Another true story–not mine. A writer friend had an agent who couldn’t sell her Colombian romance. An editor liked her writing and wanted her to try a cozy mystery. She’d NEVER even read a cozy before. So she figured it out and wrote a proposal. (3 chapters & synopsis). And got a three book deal from a proposal. She never won or placed in a contest.

    Every writer has different roads to walk to publication, but the two things they all have in common? Perseverence and willingness to learn.

    • I know, Mags. In one OWFI, my entry got like 98 points out of 100…and didn’t place. Plus, the judge had nothing but compliments. Since there were three places and 3 HM, made me wonder what the hell they were like! Since I did sell the entry, I’m guessing, so did they.

  2. I think I’m a winner no one recognizes, LOL!

    I know a writer who placed in 50-60 contests before finally selling her first book . . . and her career just sort of fizzled after that. I honestly believe it was because she started writing FOR the contests rather than publication, and she wound up writing rather bland, average fiction than had nothing of herself left in it.

    And how many of us have seen the polished-till-they-shine first three chapters . . . and the rest of the book is clunky and uninspired? Another contest problem.

    Contests are great IF you do them for the right reason: to target an editor and get feedback (and if your ego’s strong enough to deal with it and you’re savvy enough to pick the good feedback out of the dreck). But a lot of people enter to win, and that’s liable to hurt more than help.

  3. Wow, Jackie! This is an awesome post. It’s going in my “why do I want to be a writer again?” folder. I’d started tossing things out of it and it was thinning. Glad to have some inspiration to add.

    The hardest thing to do sometimes is believe in yourself.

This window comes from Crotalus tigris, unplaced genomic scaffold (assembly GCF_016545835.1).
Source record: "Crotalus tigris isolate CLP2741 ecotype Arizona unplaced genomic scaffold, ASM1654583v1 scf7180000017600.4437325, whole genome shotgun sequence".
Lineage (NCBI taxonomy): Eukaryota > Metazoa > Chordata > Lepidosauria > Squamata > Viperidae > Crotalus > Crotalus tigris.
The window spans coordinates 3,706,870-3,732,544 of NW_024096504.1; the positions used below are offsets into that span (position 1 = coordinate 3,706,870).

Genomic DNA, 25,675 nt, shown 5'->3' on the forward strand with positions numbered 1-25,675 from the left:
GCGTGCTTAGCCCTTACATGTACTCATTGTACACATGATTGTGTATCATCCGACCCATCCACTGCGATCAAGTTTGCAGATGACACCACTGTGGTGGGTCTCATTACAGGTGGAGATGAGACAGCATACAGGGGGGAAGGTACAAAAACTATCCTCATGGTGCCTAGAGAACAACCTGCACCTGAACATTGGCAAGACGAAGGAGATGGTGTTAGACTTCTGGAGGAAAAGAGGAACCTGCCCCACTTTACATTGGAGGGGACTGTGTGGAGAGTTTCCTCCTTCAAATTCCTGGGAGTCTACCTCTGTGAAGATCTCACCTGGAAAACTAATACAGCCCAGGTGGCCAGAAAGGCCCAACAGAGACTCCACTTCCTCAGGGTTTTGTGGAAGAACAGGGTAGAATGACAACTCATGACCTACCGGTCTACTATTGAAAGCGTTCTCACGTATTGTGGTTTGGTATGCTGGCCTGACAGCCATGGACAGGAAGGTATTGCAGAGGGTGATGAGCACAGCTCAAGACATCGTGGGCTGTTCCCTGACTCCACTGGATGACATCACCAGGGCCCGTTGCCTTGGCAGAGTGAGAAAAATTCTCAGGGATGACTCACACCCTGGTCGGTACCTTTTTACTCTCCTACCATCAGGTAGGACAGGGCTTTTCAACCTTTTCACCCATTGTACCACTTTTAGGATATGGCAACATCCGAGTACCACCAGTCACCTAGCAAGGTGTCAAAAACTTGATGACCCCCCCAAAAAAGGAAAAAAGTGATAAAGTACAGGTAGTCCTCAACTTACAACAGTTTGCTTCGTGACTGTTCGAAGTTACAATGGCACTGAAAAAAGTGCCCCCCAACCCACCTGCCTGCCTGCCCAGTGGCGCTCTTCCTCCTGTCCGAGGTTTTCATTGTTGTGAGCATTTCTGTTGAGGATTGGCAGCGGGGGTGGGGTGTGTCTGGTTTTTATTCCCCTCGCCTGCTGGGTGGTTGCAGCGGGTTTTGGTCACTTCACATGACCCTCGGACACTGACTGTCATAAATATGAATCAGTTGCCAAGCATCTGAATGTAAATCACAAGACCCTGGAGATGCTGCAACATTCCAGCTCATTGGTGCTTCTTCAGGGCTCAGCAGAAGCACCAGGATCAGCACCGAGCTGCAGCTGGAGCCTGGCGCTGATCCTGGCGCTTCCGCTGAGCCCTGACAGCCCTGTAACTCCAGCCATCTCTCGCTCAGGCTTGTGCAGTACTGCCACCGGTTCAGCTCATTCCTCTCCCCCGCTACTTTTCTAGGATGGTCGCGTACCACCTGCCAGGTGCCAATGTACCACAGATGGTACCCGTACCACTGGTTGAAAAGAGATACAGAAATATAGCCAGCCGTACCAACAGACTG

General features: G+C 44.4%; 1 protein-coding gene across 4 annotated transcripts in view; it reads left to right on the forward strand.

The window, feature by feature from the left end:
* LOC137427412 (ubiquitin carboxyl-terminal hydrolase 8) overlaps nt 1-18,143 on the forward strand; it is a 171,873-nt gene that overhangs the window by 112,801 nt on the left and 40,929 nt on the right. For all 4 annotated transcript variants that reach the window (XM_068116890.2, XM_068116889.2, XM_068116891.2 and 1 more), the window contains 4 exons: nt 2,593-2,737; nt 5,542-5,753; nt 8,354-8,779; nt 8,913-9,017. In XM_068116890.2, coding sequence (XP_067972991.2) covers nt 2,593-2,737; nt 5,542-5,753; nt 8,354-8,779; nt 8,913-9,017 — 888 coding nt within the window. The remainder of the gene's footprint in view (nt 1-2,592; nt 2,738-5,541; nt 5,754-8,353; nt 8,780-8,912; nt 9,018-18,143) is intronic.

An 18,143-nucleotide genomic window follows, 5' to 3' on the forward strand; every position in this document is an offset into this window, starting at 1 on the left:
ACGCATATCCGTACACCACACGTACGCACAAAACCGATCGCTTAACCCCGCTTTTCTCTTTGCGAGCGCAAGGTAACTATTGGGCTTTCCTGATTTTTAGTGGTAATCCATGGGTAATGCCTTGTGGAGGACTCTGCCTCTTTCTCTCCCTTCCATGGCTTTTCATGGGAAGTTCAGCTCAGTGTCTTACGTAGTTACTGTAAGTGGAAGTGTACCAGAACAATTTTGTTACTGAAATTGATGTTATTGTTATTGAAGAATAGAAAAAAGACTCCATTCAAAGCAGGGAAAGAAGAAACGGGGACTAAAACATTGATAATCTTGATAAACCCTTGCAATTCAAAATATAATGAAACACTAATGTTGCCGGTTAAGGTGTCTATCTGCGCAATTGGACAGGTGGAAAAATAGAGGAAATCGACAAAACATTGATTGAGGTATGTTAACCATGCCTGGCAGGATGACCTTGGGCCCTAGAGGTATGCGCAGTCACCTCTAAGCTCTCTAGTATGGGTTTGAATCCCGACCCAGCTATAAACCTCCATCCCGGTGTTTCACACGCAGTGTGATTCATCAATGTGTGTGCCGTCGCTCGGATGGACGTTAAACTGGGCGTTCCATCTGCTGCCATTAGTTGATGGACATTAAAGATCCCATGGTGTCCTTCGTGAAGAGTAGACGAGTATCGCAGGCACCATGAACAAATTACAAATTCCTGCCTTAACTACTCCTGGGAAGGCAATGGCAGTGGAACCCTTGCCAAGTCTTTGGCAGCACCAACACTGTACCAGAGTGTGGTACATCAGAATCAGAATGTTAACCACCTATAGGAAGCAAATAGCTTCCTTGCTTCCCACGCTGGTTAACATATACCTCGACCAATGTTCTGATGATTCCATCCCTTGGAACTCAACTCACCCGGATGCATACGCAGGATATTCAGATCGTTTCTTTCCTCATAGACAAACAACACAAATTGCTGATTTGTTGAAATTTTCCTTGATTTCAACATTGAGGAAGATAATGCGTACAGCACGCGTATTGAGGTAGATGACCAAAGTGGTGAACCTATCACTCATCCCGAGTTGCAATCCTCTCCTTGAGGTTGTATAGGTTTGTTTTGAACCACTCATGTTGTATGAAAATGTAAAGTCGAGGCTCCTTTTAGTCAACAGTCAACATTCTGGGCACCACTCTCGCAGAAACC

• I believe in you and so do the rest of your RWI sisters, so if nothing else, trust that we know what we’re talking about. And if you EVER change your voice for someone else, I personally will rip off your arm and beat you over the head. You have one of the most unique voices I’ve ever read. I can tell your writing without knowing who wrote it.

  4. Yeah, often when judging, I can tell the entries that have been through a few contests. Technically good, but bland and uninspiring.

  5. Great post. I totally agree. I was placed in the semi finals in one contest but that was all. It was the only contest that even told me where I got. I had no score or feedback from the others. I realised that the topics of my ss are kind of different, so people may find that enough of a reason not to consider them.

    I decided that for me, entering contests was a waste of time and money. After having no bites from magazines either, I realised that actually I’m not fond of either reading or writing ss. I’m concentrating on my novels now, becasue that’s where my heart is and hell, I’m not giving up on them.

    • And while working on your novels, check out our unpublished contest WHERE THE MAGIC BEGINS. We not only give feedback, but we make sure it’s helpful FB. And without snarkiness!

  6. Personally, Linda, I think you’re closer to an “engagement” than you think. But I too would rather see you “married”.

  7. Actually Boyle’s first CD was #1 in the WORLD for 2009.
    You can’t do any better than that.
    No matter where she placed in BGT, she clearly won.

  8. Jackie,

    I don’t guess I have the ego for contest entries. I almost quit writing the first time I entered a contest and got the criticism back. It took RWA people to help me understand what was good critique and what to ignore. I quit entering contests for almost a decade before I entered WTMB. The feedback I got from those judges was very consistent and useful. A bad judge can break a heart. spw

  9. Pingback: Writingsluts